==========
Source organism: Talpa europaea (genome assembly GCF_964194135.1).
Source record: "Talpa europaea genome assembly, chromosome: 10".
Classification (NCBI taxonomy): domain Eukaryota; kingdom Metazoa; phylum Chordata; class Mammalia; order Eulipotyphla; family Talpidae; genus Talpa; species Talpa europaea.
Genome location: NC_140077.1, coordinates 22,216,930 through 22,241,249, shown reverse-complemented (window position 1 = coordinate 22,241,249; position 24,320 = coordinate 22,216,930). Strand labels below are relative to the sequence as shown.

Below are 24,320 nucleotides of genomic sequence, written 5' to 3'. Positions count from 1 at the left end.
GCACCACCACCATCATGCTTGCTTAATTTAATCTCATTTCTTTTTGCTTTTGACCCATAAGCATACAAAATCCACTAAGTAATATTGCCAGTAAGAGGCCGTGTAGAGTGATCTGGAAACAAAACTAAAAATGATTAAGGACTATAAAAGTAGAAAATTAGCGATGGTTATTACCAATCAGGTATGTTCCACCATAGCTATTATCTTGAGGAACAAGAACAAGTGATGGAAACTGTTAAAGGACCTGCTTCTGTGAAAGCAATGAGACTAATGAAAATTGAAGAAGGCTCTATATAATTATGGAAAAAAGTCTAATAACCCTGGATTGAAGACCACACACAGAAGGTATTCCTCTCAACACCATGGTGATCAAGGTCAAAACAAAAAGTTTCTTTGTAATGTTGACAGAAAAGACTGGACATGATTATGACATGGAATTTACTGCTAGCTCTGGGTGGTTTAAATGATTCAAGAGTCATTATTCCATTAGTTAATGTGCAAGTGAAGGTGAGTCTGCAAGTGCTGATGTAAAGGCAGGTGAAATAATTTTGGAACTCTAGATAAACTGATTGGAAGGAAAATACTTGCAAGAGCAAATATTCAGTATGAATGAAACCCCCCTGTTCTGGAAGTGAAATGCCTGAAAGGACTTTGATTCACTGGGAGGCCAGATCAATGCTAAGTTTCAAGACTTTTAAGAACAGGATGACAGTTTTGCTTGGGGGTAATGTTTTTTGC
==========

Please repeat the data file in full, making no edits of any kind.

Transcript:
Source organism: Talpa europaea (genome assembly GCF_964194135.1).
Source record: "Talpa europaea genome assembly, chromosome: 10".
Classification (NCBI taxonomy): domain Eukaryota; kingdom Metazoa; phylum Chordata; class Mammalia; order Eulipotyphla; family Talpidae; genus Talpa; species Talpa europaea.
Genome location: NC_140077.1, coordinates 22,216,930 through 22,241,249, shown reverse-complemented (window position 1 = coordinate 22,241,249; position 24,320 = coordinate 22,216,930). Strand labels below are relative to the sequence as shown.

Below are 24,320 nucleotides of genomic sequence, written 5' to 3'. Positions count from 1 at the left end.
GCACCACCACCATCATGCTTGCTTAATTTAATCTCATTTCTTTTTGCTTTTGACCCATAAGCATACAAAATCCACTAAGTAATATTGCCAGTAAGAGGCCGTGTAGAGTGATCTGGAAACAAAACTAAAAATGATTAAGGACTATAAAAGTAGAAAATTAGCGATGGTTATTACCAATCAGGTATGTTCCACCATAGCTATTATCTTGAGGAACAAGAACAAGTGATGGAAACTGTTAAAGGACCTGCTTCTGTGAAAGCAATGAGACTAATGAAAATTGAAGAAGGCTCTATATAATTATGGAAAAAAGTCTAATAACCCTGGATTGAAGACCACACACAGAAGGTATTCCTCTCAACACCATGGTGATCAAGGTCAAAACAAAAAGTTTCTTTGTAATGTTGACAGAAAAGACTGGACATGATTATGACATGGAATTTACTGCTAGCTCTGGGTGGTTTAAATGATTCAAGAGTCATTATTCCATTAGTTAATGTGCAAGTGAAGGTGAGTCTGCAAGTGCTGATGTAAAGGCAGGTGAAATAATTTTGGAACTCTAGATAAACTGATTGGAAGGAAAATACTTGCAAGAGCAAATATTCAGTATGAATGAAACCCCCCTGTTCTGGAAGTGAAATGCCTGAAAGGACTTTGATTCACTGGGAGGCCAGATCAATGCTAAGTTTCAAGACTTTTAAGAACAGGATGACAGTTTTGCTTGGGGGTAATGTTTTTTGC